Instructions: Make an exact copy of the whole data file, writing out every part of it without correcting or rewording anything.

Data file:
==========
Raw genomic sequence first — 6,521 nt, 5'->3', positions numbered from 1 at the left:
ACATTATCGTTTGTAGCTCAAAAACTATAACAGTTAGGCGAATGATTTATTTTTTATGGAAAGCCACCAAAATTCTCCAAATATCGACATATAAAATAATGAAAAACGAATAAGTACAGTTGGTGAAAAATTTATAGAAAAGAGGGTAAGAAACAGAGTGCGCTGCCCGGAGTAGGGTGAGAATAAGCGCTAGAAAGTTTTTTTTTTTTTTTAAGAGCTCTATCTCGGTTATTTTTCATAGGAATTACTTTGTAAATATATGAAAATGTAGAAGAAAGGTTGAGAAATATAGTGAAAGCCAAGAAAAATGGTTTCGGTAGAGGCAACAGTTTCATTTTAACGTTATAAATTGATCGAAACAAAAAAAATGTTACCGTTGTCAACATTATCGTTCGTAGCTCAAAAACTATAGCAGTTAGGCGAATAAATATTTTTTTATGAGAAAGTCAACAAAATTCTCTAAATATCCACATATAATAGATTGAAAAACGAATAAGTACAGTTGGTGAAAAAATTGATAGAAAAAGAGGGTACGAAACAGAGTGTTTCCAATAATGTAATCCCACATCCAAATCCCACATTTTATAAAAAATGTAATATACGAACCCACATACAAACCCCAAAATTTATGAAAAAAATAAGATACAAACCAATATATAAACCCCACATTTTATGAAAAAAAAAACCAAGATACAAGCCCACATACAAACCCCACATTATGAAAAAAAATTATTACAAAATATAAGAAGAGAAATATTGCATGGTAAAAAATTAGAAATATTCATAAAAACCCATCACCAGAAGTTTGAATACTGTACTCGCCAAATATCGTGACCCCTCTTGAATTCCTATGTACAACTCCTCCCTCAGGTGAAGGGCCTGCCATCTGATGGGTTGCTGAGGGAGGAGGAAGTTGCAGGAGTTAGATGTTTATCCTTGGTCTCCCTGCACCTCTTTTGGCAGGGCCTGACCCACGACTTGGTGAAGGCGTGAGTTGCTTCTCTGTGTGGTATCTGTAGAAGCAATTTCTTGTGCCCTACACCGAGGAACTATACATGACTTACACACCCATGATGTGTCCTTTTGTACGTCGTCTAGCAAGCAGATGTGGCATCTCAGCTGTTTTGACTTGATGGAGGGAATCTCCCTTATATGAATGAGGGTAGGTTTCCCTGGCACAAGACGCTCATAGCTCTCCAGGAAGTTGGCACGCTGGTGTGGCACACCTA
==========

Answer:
Raw genomic sequence first — 6,521 nt, 5'->3', positions numbered from 1 at the left:
ACATTATCGTTTGTAGCTCAAAAACTATAACAGTTAGGCGAATGATTTATTTTTTATGGAAAGCCACCAAAATTCTCCAAATATCGACATATAAAATAATGAAAAACGAATAAGTACAGTTGGTGAAAAATTTATAGAAAAGAGGGTAAGAAACAGAGTGCGCTGCCCGGAGTAGGGTGAGAATAAGCGCTAGAAAGTTTTTTTTTTTTTTTAAGAGCTCTATCTCGGTTATTTTTCATAGGAATTACTTTGTAAATATATGAAAATGTAGAAGAAAGGTTGAGAAATATAGTGAAAGCCAAGAAAAATGGTTTCGGTAGAGGCAACAGTTTCATTTTAACGTTATAAATTGATCGAAACAAAAAAAATGTTACCGTTGTCAACATTATCGTTCGTAGCTCAAAAACTATAGCAGTTAGGCGAATAAATATTTTTTTATGAGAAAGTCAACAAAATTCTCTAAATATCCACATATAATAGATTGAAAAACGAATAAGTACAGTTGGTGAAAAAATTGATAGAAAAAGAGGGTACGAAACAGAGTGTTTCCAATAATGTAATCCCACATCCAAATCCCACATTTTATAAAAAATGTAATATACGAACCCACATACAAACCCCAAAATTTATGAAAAAAATAAGATACAAACCAATATATAAACCCCACATTTTATGAAAAAAAAAACCAAGATACAAGCCCACATACAAACCCCACATTATGAAAAAAAATTATTACAAAATATAAGAAGAGAAATATTGCATGGTAAAAAATTAGAAATATTCATAAAAACCCATCACCAGAAGTTTGAATACTGTACTCGCCAAATATCGTGACCCCTCTTGAATTCCTATGTACAACTCCTCCCTCAGGTGAAGGGCCTGCCATCTGATGGGTTGCTGAGGGAGGAGGAAGTTGCAGGAGTTAGATGTTTATCCTTGGTCTCCCTGCACCTCTTTTGGCAGGGCCTGACCCACGACTTGGTGAAGGCGTGAGTTGCTTCTCTGTGTGGTATCTGTAGAAGCAATTTCTTGTGCCCTACACCGAGGAACTATACATGACTTACACACCCATGATGTGTCCTTTTGTACGTCGTCTAGCAAGCAGATGTGGCATCTCAGCTGTTTTGACTTGATGGAGGGAATCTCCCTTATATGAATGAGGGTAGGTTTCCCTGGCACAAGACGCTCATAGCTCTCCAGGAAGTTGGCACGCTGGTGTGGCACACCTA